Album of the Day: Wode – Servants of the Countercosmos

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Label: Avantgarde Music

The self-titled debut album from Wode was good, if maybe a little too in thrall of its influences. The follow-up, 2017’s Servants of the Countercosmos, was an improvement in practically every way possible. The sense of grandeur is still there, but a sense of celestial violence and other-worldly disdain was much more to the fore, as if channeling the spirits of Dissection, Deathspell Omega, and English heritage black metal in to some demonic form. It also contains the catchiest song the band have written to date, a greater sense of variety, and the kind of charisma that could see the band go far.

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2016 Favourites – Part II

Following on from Part I, which can be read here, here is the second installment of my favourite releases from this year; still in alphabetical order, and still full of awesome, wonderfully diverse music. The top five will follow soon, along with a few other reflections on the past year. But in the meantime, enjoy!

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2016 Favourites (so far)

There’s a lot of music out there; too much to adequately cover, and it’s easy for worthwhile records to get lost in the sea of noise that exists on the internet. That’s why I’ve decided to present a list of some of my favourite records of 2016 so far. As with all my lists, they may not necessarily be the ‘best’, but they’re my favourites, and that’s close enough. There might be the odd one that got released at the very end of 2015, but whatever. It’s the thought that counts.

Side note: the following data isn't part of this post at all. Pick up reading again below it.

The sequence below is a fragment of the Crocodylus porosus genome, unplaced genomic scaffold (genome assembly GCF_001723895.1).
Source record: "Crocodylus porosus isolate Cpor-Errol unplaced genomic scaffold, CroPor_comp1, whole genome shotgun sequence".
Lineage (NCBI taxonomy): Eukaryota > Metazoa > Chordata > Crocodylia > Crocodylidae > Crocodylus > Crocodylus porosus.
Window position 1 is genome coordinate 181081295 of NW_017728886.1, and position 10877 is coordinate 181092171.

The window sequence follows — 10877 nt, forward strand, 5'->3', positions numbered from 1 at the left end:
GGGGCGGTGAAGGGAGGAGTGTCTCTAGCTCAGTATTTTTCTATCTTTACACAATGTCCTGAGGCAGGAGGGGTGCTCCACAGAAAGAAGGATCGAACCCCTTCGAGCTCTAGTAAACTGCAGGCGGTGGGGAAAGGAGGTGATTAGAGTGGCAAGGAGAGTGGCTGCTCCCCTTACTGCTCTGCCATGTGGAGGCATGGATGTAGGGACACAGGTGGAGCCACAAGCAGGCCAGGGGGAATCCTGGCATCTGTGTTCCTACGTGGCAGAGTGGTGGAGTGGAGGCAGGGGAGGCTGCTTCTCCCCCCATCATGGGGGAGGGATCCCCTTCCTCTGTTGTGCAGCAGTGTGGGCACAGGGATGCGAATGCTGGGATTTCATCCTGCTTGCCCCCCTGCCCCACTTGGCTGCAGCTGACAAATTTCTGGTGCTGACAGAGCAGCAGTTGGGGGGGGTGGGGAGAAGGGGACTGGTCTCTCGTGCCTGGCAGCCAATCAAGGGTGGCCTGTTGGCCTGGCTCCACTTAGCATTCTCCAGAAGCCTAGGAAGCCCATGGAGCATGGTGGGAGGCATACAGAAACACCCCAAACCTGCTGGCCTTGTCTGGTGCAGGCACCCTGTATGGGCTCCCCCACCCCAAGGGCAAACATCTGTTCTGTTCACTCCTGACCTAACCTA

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Wode – Wode (self-titled)

wode cover art

Label: Broken Limbs Recordings / Sell Your Soul Records / COF Records

It’s been five years since Mancunian black metal band Wode released their demo tape, and the time since then has evidently not been wasted. There’s been a growing underground buzz leading up to the release of their self-titled album, and rightfully so. Both punishing and majestic by turns, Wode is just shy of fifty minutes of soul-searing black metal, the kind that demands an immediate, physical response whilst also leaving an impression in more abstract ways. Pulling together a host of influences to create something with a distinct identity and purpose, Wode is further evidence of the fine health of black metal from the north of England (alongside the likes of Ninkharsag, Wodensthrone, and Winterfylleth, plus too many more to mention), and is surely set to be one of the highlights of 2016.

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